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Showing 5 posts in Maternity Leave.

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In our previous blog post, we discussed and detailed the Pregnancy Discrimination Act and the stringent Enforcement Guidelines distributed by the EEOC this summer. On December 3rd, the United States Supreme Court will hear oral argument in Young v. United Parcel Service, and decide whether the EEOC interpreted the Pregnancy Discrimination Act correctly in deciding that an employer is “obligated to treat a pregnant employee temporarily unable to perform the functions of her job the same as it treats other employees similarly unable to perform their jobs, whether by providing modified tasks, alternative assignments, leave, or fringe benefits.” More >

Updated & Enhanced EEOC Enforcement Guidance – What Does it Mean for Employers and Pregnant Employees?

In 2013 alone, 5,342 discrimination claims were filed alleging pregnancy discrimination. The result – employers paid out over $17 million in monetary benefits last year. In fact, the EEOC’s statistics do not include monetary benefits obtained through litigation; thus, employers likely paid out a significant amount more than $17 million. To avoid adding to this figure, employers must pay particular attention to pregnancy discrimination in the workplace, be mindful of what is required to comply with federal and state law, and take precautions to ensure that no discriminatory practices exist in the workplace. More >

US Supreme Court Will Review Important Case Affecting Pregnant Workers

The U.S. Supreme Court has just agreed to review Young v. UPS, a decision that will determine whether and to what extent an employer must provide pregnant employees with work accommodations, such as light duty, that are given to other workers with disabilities.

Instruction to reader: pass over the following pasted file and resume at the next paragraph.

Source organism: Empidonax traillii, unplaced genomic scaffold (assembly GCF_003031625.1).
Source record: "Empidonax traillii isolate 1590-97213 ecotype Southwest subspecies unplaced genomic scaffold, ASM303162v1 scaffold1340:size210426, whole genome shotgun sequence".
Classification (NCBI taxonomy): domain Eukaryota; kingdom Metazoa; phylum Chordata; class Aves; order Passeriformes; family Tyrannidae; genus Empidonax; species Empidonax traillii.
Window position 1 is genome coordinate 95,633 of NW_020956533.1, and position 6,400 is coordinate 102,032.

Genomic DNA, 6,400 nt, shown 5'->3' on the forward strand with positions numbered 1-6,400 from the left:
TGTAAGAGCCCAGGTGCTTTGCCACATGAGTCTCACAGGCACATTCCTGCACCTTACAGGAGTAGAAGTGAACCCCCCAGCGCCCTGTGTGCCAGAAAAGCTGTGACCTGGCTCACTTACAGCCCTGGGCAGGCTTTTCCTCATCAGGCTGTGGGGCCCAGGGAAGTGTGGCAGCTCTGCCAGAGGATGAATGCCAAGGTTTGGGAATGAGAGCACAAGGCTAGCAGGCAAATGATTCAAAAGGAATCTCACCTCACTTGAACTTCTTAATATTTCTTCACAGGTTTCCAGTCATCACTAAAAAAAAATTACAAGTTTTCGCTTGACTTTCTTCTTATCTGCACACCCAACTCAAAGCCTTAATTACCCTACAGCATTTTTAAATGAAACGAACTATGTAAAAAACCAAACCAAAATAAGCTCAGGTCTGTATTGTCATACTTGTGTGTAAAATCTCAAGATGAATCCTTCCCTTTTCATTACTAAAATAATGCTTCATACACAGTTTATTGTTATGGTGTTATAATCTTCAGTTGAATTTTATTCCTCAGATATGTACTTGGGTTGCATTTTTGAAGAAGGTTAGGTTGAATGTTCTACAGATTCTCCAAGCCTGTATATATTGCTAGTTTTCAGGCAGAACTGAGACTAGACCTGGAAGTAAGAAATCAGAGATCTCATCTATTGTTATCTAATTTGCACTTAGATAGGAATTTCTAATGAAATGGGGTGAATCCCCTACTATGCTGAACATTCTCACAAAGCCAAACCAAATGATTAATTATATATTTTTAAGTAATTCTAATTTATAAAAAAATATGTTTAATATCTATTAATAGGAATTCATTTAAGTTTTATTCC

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Varying Maternity Leave Policies, cont.

On Monday, it was discussed that it is typically acceptable to offer different maternity leave benefits for employees at separate employer locations (such as a corporate office versus store locations). Further, it was noted that it is generally acceptable to have varying policies amongst employees, so far as the policies are applied within the parameters of the law (i.e., not discriminatory). More >

Varying Maternity Leave Policies

Recently, our firm was asked if it were permissible for a company to have separate maternity policies for a corporate office from that of a store location.  The concern was of course that a claim of discrimination would be made if different policies were used, and it was right for the question to be asked.  However, what may be surprising is that there is no requirement that employees at different company locations all be offered the same benefits. In fact, it is common for employees in a corporate office to receive different employment packages than those at other locations, such as the company’s retail store or restaurant. In fact, an employer does not have to have the same policies for all employees in the same location in many instances. The key is that a policy not have an adverse impact on any protected groups or result in unintentional discrimination.

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